Asia Minor, France
St Irenaeus is one the greatest of the early theologians of the Church. His life tells the story of how the Gospel travelled from the churches of the Eastern Mediterranean to the pagans in western Europe.
We know very little about Irenaeus’s early years, but we know that he was influenced by St Polycarp, who himself had been close to the Apostles and their followers. Irenaeus – which means ‘man of peace’ – was probably born around 125 in Asia Minor, somewhere near the border between modern day Turkey and Syria, where many early Christian communities flourished. He was sent from there as a missionary to Lyons, in the south of France, where he served as a priest under the first Bishop of Lyons, St Pothinus.
St Pothinus was martyred during the persecution under Marcus Aurelius in the year 177, at a time when Irenaeus had been sent to Rome to petition the Pope. When Irenaeus returned to Lyons he was made bishop. He had to confront a threat from the heretical Gnostic Christians, who argued against the humanity of Jesus and the goodness of creation, thus denying the humanity of Christ. Irenaeus wrote a comprehensive five-volume refutation of the Gnostic heresies in Greek. It was soon translated into Latin, and the combined force of his Against Heresies put an end to the Gnostic threat. He famously wrote:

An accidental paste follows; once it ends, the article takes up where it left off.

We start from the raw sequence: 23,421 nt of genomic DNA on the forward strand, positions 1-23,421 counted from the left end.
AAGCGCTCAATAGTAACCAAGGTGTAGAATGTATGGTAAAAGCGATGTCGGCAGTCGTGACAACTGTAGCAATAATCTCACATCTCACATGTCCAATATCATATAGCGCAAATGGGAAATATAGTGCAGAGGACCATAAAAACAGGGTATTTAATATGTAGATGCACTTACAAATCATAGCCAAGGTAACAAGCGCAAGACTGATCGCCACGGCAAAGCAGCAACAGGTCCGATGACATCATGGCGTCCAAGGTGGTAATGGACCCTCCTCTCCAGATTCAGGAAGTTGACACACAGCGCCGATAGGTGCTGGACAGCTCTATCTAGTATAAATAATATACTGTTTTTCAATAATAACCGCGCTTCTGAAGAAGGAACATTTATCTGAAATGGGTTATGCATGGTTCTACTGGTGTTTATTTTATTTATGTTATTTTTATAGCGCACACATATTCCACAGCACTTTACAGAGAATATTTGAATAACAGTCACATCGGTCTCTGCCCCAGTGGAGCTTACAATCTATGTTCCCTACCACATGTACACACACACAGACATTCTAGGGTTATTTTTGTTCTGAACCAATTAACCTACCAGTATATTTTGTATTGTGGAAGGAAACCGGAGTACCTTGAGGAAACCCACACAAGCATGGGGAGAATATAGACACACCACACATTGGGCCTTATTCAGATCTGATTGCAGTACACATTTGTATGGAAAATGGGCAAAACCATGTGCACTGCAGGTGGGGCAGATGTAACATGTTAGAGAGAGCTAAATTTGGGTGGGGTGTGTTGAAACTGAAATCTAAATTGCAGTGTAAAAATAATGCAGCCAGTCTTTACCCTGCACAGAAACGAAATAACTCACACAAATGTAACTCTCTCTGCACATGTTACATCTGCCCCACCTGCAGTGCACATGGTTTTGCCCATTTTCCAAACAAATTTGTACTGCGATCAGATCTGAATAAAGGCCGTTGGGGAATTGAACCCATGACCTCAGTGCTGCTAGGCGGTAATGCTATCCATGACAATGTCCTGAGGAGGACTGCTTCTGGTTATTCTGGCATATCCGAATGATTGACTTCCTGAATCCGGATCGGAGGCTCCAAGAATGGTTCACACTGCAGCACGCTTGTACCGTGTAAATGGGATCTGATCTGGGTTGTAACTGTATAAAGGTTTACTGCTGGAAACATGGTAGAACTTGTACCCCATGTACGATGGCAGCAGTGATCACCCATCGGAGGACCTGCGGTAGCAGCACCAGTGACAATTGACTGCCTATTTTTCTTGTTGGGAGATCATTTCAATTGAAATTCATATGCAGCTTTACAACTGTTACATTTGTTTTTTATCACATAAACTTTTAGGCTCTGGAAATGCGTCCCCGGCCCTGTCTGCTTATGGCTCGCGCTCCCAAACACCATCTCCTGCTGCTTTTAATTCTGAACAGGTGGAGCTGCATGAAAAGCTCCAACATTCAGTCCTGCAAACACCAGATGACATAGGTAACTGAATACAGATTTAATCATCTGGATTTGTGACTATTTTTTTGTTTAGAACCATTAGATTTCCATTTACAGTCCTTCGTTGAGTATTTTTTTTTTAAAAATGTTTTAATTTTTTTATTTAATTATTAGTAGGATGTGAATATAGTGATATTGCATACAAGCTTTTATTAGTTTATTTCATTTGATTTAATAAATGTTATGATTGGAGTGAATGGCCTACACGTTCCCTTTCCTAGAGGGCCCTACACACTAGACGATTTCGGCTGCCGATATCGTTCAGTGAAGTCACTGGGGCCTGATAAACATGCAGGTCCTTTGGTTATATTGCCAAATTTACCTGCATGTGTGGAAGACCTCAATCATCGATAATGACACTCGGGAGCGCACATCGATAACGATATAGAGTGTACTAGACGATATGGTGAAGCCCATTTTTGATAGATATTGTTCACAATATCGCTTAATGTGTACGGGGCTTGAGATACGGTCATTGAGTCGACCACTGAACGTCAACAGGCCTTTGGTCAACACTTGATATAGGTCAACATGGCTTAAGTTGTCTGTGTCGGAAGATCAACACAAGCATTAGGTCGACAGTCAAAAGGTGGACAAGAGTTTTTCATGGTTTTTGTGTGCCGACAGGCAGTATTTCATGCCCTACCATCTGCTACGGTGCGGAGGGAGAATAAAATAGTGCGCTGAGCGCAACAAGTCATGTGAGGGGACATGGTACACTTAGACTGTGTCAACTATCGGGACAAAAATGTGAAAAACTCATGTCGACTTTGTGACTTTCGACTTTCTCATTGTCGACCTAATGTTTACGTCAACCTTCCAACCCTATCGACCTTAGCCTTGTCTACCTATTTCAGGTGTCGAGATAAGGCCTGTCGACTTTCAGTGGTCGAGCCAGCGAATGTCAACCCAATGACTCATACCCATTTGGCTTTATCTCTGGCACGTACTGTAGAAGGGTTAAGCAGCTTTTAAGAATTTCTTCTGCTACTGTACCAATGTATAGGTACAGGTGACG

The glory of God is a human being fully alive; and to be alive consists in beholding God. For if the manifestation of God which is made by means of the creation, affords life to all living in the earth, much more does that revelation of the Father which comes through the Word, give life to those who see God.
Irenaeus wrote many other important works. In particular he was a significant influence on settling the canon of the New Testament, deciding which books belonged to Scripture and which did not. He was especially insistent that there are exactly four gospels, no more and no less. Little else is known of his work as a bishop, though there is report that around the year 190 he pleaded with Pope Victor I not to excommunicate the churches of Asia Minor because they continued to celebrate Easter at a different time to the rest of the Church. Though he was celebrated as a martyr, nothing is known of his death.
He is thought to have died around the year 200. He was buried under the Church of St John in Lyons, later named the Church of St Irenaeus. His tomb and remains were utterly destroyed by Calvinist in 1562.
His feast day is celebrated on 28 June in the Latin Church and on 23 August in the Greek Church.